Friday, March 09, 2012

Lahad Datu, a top tourism centre in the making

LAHAD DATU: Visiting Paris is a dream for many, but for the people of Malaysia’s Lahad Datu town, going to Paris is nothing extraordinary.

Forget about the hours of air travel, problems at the airport customs office, or even owning an international passport. The people of this town need only pay a transportation “package” cost as low as RM5, and board the local mini-bus to get there.

Yes, obviously the “Paris” mentioned here is not the fashion capital of the world, located some 11,500km away. It is rather Kampung Paris, located about 70km from Lahad Datu.


Lahad Datu is not a big town. Yet it plays a major role in the economic development of Sabah, particularly in the tourism sector.

It is centred around the palm oil industry. Estates run by individuals and corporate giants cover a breadth of the land as far as one can see, ready to cater to the local and overseas demand for palm oil.

Other agro-based economic activities include production of rubber, cocoa, and copra (dried kernel of coconut) to make cooking oil.

Its location near the sea also encourages fishing activities. Other bounties of the sea here include tiger prawns, white prawns, mud crab and seaweed.


According to the district’s official website, Lahad Datu is home to the Kadazan-Dusun, Dusun Subpan, Dusun Bagahak, Suluk, Bajau, Chinese, Kokos, Iranun, Bugis, Timor, Tidong, Jawa, Sungai, Idahan and Kagayan.

The website also reveals that the name “Lahad Datu” originated from the Bajau dialect. When translated into English, “Lahad” means “a place” and “Datu” is a title that was given to dignitaries in ancient times.

The district was named so after the migration of the Datu clan, headed by Datu Puti, from the Suluk kingdom. This was after the authority over the land was handed over to the Suluk Sultan, from the Sultan of Brunei in 1879.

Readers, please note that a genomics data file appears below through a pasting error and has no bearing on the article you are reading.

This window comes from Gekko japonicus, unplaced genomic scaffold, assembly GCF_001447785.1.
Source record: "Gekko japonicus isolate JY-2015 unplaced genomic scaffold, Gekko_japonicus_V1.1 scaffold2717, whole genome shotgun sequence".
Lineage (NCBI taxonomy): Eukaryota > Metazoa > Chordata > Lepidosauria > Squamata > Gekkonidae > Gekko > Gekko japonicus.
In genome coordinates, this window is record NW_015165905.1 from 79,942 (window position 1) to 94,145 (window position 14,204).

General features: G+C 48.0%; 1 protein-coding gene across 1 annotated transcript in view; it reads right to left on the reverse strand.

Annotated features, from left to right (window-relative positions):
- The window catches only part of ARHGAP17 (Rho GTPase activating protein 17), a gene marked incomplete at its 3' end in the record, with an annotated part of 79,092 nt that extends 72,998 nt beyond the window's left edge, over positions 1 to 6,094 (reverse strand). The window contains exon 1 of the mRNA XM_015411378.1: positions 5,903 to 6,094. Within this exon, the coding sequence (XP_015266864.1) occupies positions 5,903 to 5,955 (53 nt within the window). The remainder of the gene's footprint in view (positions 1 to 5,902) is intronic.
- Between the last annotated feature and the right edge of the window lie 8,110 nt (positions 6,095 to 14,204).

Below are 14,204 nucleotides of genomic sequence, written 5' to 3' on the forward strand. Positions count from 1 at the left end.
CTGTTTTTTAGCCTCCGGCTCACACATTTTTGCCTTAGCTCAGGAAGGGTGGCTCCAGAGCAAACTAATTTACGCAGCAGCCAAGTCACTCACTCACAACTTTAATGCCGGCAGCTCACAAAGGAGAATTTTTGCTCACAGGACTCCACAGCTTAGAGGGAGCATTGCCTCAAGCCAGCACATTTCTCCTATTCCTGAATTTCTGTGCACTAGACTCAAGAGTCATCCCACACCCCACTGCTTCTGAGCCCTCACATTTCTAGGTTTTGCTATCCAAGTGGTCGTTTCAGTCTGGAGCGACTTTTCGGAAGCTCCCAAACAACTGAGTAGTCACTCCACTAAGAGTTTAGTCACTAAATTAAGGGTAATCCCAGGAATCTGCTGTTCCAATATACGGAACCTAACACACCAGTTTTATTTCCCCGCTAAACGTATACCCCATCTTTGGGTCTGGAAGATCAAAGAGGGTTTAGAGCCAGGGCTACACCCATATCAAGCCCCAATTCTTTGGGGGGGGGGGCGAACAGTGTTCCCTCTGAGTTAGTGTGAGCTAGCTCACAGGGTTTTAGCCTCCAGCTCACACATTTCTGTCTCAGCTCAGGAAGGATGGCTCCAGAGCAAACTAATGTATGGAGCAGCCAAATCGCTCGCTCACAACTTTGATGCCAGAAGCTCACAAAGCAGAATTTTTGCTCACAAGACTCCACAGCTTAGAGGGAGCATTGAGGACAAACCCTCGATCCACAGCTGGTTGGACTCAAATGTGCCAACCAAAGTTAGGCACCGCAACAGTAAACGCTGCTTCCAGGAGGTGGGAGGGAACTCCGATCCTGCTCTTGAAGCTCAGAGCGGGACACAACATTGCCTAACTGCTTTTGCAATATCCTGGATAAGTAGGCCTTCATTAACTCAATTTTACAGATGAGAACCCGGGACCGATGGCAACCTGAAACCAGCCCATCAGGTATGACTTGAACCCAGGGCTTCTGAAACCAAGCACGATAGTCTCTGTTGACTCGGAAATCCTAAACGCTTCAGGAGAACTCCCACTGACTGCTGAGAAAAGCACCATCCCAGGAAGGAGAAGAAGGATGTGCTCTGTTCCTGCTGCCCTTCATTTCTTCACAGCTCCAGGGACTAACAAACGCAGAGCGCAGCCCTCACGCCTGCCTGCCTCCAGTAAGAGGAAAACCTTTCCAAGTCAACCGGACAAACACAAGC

It is also said that the district’s name, earlier, was “Kerugau”. This refers to the spotted corals around the beach from Kunak to Membatu, located in Tungku.


The town is also strategically placed for tourism. One can access popular destinations like Lembah Danum, the Tabin Wildlife Park, and the Batu Tulug Archaeological Museum, by road.

Lembah Danum is where the Ulu Segama Malua Forest Reserve is located. Rare species, such as the smallest elephant in the world, the Borneo Pygmy Elephant; Borneo Sumateran Rhinoceros, Orang Utan, Tembedau, and various species of wild orchid can be found in abundance in the forest.

With its unique and diverse flora and fauna, it is no wonder that the forest has been identified as one of the world’s most complex ecosystems.

Another such interesting place is the Tabin Wildlife Park, known for its mud volcano, which is the source of minerals for animals there. Lucky visitors to the park may have a chance to see fresh footprints of its inhabitants.

The Lahad Datu district also has the Borneo Rhino Sanctuary that is home to three rhinoceroses. The sanctuary was built to help breeding of the species, which is currently on the verge of extinction.

After visiting these places, visitors can head towards Sandakan, known for its Orang Utan Sanctuary in Sepilok, or to Samporna, the entrance to Pulau Perhentian and Pulau Mabul.

Both islands are known for their beautiful landscapes, and are a favourite among scuba-divers.

Lahad Datu’s ability to provide a complete experience on land and underwater can be its stepping stone towards becoming a tourism centre.

Continue reading at: Lahad Datu, a top tourism centre in the making

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